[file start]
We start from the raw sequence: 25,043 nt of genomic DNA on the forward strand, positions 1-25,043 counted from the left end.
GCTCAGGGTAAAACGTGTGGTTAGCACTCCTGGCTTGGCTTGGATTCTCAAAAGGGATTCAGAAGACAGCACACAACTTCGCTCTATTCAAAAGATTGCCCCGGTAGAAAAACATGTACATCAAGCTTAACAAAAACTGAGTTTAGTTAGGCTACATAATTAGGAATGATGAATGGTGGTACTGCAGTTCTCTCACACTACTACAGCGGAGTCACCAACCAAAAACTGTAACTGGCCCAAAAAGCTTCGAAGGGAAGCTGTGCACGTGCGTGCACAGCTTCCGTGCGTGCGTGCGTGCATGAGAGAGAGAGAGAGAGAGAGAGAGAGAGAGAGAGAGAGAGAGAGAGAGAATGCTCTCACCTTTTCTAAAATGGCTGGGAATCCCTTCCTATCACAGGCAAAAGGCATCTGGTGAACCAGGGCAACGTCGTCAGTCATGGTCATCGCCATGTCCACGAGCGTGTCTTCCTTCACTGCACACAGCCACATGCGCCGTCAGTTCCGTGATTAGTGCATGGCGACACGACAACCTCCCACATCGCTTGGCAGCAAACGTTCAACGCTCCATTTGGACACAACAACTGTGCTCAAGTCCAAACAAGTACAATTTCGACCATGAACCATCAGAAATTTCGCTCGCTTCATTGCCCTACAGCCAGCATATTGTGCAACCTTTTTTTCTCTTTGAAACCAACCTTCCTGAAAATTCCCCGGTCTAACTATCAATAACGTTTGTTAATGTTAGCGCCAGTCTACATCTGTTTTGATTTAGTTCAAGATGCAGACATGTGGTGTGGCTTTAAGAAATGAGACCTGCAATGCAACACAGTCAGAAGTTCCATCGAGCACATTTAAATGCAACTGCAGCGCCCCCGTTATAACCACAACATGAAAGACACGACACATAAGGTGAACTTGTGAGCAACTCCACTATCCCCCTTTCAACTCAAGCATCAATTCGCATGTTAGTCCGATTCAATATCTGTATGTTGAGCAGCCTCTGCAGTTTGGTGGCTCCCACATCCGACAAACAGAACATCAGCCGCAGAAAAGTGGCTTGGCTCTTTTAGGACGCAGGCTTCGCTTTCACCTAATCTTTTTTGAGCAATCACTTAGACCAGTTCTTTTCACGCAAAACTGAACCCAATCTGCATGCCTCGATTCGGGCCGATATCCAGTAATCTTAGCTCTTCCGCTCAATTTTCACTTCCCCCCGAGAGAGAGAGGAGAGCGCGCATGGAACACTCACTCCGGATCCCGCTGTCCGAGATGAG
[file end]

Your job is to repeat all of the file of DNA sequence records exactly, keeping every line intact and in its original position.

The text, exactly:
We start from the raw sequence: 25,043 nt of genomic DNA on the forward strand, positions 1-25,043 counted from the left end.
GCTCAGGGTAAAACGTGTGGTTAGCACTCCTGGCTTGGCTTGGATTCTCAAAAGGGATTCAGAAGACAGCACACAACTTCGCTCTATTCAAAAGATTGCCCCGGTAGAAAAACATGTACATCAAGCTTAACAAAAACTGAGTTTAGTTAGGCTACATAATTAGGAATGATGAATGGTGGTACTGCAGTTCTCTCACACTACTACAGCGGAGTCACCAACCAAAAACTGTAACTGGCCCAAAAAGCTTCGAAGGGAAGCTGTGCACGTGCGTGCACAGCTTCCGTGCGTGCGTGCGTGCATGAGAGAGAGAGAGAGAGAGAGAGAGAGAGAGAGAGAGAGAGAGAGAGAGAATGCTCTCACCTTTTCTAAAATGGCTGGGAATCCCTTCCTATCACAGGCAAAAGGCATCTGGTGAACCAGGGCAACGTCGTCAGTCATGGTCATCGCCATGTCCACGAGCGTGTCTTCCTTCACTGCACACAGCCACATGCGCCGTCAGTTCCGTGATTAGTGCATGGCGACACGACAACCTCCCACATCGCTTGGCAGCAAACGTTCAACGCTCCATTTGGACACAACAACTGTGCTCAAGTCCAAACAAGTACAATTTCGACCATGAACCATCAGAAATTTCGCTCGCTTCATTGCCCTACAGCCAGCATATTGTGCAACCTTTTTTTCTCTTTGAAACCAACCTTCCTGAAAATTCCCCGGTCTAACTATCAATAACGTTTGTTAATGTTAGCGCCAGTCTACATCTGTTTTGATTTAGTTCAAGATGCAGACATGTGGTGTGGCTTTAAGAAATGAGACCTGCAATGCAACACAGTCAGAAGTTCCATCGAGCACATTTAAATGCAACTGCAGCGCCCCCGTTATAACCACAACATGAAAGACACGACACATAAGGTGAACTTGTGAGCAACTCCACTATCCCCCTTTCAACTCAAGCATCAATTCGCATGTTAGTCCGATTCAATATCTGTATGTTGAGCAGCCTCTGCAGTTTGGTGGCTCCCACATCCGACAAACAGAACATCAGCCGCAGAAAAGTGGCTTGGCTCTTTTAGGACGCAGGCTTCGCTTTCACCTAATCTTTTTTGAGCAATCACTTAGACCAGTTCTTTTCACGCAAAACTGAACCCAATCTGCATGCCTCGATTCGGGCCGATATCCAGTAATCTTAGCTCTTCCGCTCAATTTTCACTTCCCCCCGAGAGAGAGAGGAGAGCGCGCATGGAACACTCACTCCGGATCCCGCTGTCCGAGATGAG